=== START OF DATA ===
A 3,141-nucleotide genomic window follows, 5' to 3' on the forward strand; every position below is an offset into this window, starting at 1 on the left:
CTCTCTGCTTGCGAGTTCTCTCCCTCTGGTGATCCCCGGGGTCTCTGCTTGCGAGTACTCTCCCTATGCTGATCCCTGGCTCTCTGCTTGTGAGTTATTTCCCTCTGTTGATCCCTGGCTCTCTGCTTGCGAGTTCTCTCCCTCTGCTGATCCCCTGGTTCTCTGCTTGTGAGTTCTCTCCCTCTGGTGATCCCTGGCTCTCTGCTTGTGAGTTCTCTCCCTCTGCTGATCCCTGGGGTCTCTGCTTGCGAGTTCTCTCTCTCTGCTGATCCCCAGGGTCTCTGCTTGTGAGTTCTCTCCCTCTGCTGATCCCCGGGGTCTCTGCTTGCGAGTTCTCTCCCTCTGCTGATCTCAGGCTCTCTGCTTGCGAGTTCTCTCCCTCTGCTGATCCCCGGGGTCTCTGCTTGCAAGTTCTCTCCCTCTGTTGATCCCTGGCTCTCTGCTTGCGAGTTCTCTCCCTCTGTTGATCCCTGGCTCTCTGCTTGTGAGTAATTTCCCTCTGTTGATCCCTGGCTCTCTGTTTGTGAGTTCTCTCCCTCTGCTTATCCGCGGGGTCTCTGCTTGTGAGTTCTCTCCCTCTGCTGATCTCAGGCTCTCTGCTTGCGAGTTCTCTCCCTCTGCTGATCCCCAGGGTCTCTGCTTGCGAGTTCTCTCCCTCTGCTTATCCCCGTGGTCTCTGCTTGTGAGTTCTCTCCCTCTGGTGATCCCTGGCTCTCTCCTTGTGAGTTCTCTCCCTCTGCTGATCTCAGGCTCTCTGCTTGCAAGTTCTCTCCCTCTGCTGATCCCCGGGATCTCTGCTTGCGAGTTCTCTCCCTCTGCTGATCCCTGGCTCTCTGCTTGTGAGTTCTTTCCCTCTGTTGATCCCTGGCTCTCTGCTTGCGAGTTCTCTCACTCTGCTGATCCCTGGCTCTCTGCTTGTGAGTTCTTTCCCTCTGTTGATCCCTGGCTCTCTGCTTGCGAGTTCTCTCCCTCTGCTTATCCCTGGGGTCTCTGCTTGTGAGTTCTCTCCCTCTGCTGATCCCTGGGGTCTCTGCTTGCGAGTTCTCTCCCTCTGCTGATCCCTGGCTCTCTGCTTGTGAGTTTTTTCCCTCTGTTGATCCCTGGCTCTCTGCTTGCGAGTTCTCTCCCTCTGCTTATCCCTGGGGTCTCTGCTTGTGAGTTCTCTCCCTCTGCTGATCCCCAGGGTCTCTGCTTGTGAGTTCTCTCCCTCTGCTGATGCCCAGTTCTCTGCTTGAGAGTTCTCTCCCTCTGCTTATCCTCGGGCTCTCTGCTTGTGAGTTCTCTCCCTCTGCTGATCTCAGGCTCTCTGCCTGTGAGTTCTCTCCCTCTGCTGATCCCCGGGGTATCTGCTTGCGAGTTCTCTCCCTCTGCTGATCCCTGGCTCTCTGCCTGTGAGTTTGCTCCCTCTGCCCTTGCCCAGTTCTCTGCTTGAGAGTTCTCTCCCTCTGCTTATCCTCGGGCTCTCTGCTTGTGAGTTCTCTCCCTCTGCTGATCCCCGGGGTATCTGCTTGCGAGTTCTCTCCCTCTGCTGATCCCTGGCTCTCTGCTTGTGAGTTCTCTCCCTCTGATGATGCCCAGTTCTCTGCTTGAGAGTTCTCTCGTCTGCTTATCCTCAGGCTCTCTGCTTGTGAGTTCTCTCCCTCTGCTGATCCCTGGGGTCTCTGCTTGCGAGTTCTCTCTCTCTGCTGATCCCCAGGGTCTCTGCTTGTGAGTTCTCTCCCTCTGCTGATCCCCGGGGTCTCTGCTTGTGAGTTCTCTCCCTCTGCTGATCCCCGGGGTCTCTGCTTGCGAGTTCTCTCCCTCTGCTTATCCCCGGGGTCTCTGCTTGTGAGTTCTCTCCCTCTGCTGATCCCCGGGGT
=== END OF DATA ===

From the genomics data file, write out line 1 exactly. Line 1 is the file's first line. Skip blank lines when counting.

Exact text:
A 3,141-nucleotide genomic window follows, 5' to 3' on the forward strand; every position below is an offset into this window, starting at 1 on the left: